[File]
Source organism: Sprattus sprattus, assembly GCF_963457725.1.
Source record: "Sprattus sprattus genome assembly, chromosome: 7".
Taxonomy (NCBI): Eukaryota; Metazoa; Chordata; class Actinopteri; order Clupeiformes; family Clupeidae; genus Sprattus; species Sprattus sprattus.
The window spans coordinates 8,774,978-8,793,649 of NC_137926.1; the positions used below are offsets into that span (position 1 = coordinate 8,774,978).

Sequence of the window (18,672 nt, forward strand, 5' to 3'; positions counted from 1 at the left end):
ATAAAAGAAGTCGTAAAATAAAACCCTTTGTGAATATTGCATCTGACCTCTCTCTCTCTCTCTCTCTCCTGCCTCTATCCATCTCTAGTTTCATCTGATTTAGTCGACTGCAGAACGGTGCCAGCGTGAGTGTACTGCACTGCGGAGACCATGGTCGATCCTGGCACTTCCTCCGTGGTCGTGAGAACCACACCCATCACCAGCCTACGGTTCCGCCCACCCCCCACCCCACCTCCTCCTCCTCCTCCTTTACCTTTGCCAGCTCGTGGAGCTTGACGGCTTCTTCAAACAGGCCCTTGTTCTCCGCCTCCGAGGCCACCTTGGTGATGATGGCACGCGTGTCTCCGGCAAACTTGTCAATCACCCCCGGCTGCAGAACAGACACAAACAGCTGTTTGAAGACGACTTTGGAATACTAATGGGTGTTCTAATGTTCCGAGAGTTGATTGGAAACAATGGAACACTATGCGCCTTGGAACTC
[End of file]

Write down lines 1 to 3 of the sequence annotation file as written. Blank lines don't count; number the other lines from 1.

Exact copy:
Source organism: Sprattus sprattus, assembly GCF_963457725.1.
Source record: "Sprattus sprattus genome assembly, chromosome: 7".
Taxonomy (NCBI): Eukaryota; Metazoa; Chordata; class Actinopteri; order Clupeiformes; family Clupeidae; genus Sprattus; species Sprattus sprattus.